Fostering Latino student success

Published By
Community College Daily
Published On
September 13, 2023
  • An early childhood education program at Reading Area Community College (RACC) in Pennsylvania looks to improve the skills and successes of Latino workers in those jobs.
  • A community health worker program at Chicago’s Richard J. Daley College aims to provide a pathway for Latino adult learners to earn a credential in the field, while also developing trust in their communities, which are often hesitant about using healthcare.
  • Also in Chicago, Wilbur Wright College runs a program to help Latino and other students complete an associate or bachelor’s degree in engineering or computer science.
  • The Houston Community College System provides scholarships to help Latino students overcome financial challenges to help them earn a two-year degree within three years or less.
  • In California, Cerritos College developed housing for homeless students that has, in turn, helped to increase the success rates of those students, who are mainly Latino.

These programs are the five finalists in the associate-degree category for Excelencia in Education’s 2023 Examples of Excelencia. In total, there are 19 finalists — including the categories of baccalaureate, graduate and community-based organizations — that are prime examples of advancing Latino student success through culturally relevant, evidence-based practices.

Teaming to succeed

Excelencia has posted the profiles of the programs on its website. A common thread that runs through the five community college programs: partnerships.

RACC, for example, teamed with United Way on its program to provide an English-as-a-second-language coach. It also leverages student peers who serve as mentors. In addition, bilingual, Spanish-speaking staff support students in and out of the classroom. These are just a few examples of how the Pennslyvania college intentionally developed its program to guide incumbent early childcare education workers, who are largely Latino.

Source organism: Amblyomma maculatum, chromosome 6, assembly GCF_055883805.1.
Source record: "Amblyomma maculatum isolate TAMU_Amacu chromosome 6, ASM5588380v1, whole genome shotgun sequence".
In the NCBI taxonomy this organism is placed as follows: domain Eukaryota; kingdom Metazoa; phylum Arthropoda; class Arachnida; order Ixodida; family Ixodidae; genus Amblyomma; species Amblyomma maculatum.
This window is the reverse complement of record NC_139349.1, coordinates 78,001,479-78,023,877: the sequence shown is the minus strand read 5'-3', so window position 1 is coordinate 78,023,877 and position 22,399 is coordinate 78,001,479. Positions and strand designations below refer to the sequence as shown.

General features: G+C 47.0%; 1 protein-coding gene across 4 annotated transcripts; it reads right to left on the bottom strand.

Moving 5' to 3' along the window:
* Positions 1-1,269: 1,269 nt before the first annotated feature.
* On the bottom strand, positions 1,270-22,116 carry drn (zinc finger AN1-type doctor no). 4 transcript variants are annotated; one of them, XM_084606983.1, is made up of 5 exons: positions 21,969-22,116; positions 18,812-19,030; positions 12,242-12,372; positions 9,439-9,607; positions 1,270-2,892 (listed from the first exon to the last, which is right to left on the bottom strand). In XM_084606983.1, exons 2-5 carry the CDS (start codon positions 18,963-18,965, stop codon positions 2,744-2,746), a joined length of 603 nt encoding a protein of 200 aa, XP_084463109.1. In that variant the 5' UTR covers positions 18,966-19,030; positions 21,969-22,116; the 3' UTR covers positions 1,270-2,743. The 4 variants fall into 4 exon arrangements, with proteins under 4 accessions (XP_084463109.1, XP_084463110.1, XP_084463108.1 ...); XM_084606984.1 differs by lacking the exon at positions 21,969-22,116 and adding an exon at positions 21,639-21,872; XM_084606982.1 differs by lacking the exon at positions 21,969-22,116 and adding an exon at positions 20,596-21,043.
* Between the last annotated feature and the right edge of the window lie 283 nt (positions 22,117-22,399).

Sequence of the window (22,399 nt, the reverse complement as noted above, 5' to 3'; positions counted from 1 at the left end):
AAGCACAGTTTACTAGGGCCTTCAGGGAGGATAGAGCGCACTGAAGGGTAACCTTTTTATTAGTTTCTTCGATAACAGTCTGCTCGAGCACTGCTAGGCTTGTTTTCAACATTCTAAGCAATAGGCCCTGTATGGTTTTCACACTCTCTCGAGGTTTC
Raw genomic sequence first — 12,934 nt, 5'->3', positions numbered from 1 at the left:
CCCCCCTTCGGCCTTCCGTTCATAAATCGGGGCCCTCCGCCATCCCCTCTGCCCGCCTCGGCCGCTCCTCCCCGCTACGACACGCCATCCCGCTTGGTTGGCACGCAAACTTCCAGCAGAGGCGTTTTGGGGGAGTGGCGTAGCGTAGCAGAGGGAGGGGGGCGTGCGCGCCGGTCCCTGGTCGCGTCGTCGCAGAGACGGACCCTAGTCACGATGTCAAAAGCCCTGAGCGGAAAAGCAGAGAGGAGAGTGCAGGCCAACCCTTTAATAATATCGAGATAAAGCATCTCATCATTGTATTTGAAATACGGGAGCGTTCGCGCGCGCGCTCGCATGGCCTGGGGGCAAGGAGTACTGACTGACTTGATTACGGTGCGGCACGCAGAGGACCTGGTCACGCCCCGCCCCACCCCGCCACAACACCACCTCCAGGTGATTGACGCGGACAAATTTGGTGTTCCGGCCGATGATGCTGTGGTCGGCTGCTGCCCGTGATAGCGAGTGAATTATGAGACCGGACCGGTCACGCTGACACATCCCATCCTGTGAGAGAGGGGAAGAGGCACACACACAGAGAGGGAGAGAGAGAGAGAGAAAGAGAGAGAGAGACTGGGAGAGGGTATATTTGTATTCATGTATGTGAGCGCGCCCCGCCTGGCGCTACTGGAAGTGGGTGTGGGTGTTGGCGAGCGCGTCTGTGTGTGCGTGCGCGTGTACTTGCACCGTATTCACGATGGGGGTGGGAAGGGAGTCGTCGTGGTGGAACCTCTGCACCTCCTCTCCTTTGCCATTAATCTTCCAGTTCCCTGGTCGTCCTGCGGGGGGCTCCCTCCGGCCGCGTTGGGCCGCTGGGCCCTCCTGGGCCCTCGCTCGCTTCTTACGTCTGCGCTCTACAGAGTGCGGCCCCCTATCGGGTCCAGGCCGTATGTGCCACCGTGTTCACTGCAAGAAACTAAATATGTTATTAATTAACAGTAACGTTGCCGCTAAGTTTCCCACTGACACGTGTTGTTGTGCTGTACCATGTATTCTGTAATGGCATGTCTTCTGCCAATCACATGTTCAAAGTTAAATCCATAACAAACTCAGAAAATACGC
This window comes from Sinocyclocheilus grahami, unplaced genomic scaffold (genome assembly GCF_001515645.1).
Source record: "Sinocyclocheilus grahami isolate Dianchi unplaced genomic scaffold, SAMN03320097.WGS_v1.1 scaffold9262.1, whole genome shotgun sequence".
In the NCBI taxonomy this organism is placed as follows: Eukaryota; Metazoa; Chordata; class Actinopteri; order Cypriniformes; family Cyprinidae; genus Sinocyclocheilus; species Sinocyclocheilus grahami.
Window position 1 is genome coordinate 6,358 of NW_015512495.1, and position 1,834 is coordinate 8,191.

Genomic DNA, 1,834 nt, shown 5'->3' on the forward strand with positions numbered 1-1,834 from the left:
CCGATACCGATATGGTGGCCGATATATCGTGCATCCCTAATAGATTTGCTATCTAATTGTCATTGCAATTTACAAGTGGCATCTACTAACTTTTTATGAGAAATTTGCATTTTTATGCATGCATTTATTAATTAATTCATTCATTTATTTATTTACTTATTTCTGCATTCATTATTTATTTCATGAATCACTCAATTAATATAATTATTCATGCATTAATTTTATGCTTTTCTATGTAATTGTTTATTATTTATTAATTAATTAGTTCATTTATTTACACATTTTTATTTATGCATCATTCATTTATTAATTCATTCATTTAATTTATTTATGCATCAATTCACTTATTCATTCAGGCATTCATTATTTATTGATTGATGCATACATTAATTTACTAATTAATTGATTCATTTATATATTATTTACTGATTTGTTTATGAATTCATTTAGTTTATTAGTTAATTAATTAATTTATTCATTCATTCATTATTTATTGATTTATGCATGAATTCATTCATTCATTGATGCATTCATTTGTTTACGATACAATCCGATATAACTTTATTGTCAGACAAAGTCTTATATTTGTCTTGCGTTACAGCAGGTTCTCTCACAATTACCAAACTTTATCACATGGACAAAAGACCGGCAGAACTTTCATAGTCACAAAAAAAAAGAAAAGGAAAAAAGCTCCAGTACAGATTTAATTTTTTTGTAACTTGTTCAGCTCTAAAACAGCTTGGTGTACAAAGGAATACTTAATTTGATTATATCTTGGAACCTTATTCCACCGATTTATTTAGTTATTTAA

Another common thread through the programs: There is evidence that they work. In the RACC program, the success of the United Way partnership resulted in a 6% increase in Latino student participation and allowed RACC to replicate it for more students from Latino-operated childcare centers, according to Excelencia.

“Replication increased the number of Latino students earning credits for the Child Development Associate credential, which in turn helped area childcare centers improve their statewide quality rating,” the profile said.

In addition, for the 2021-22 school year, the average success rate of Latino students in these courses was 74%, compared to 66% for Latinos in all 100-level courses, Excelencia reported.

For its housing project for homeless students, called The Village, Cerritos College found that participants have a higher GPA, complete their programs faster and are more likely to transfer than non-participants of their housing programs. A quarter (25%) of Latino participants earned an award within their first two years, compared to 10% of Latino non-participants and 15% of all non-participating students, according to Excelencia. Also, 14% of Latino participants have matriculated at four-year institutions, compared to the overall campuswide transfer rate of 11%.

Excelencia will announce the winners of each category on September 28.

Another one to watch

In addition to the finalists, Excelencia noted eight “Programs to Watch,” described as “up-and-coming programs, [that] have positively impacted the success of their Latino students, and are growing their evidence of effectiveness.” Among them is a scholarship program at Florida’s Valencia College that aims to increase the college-going rate in the county. In its first year, the program supported a 16% increase in Hispanic student enrollment this past spring; of the students who started in the program, 83% were retained from fall 2022 to spring 2023, of which 68% were Hispanic, according to Excelencia.

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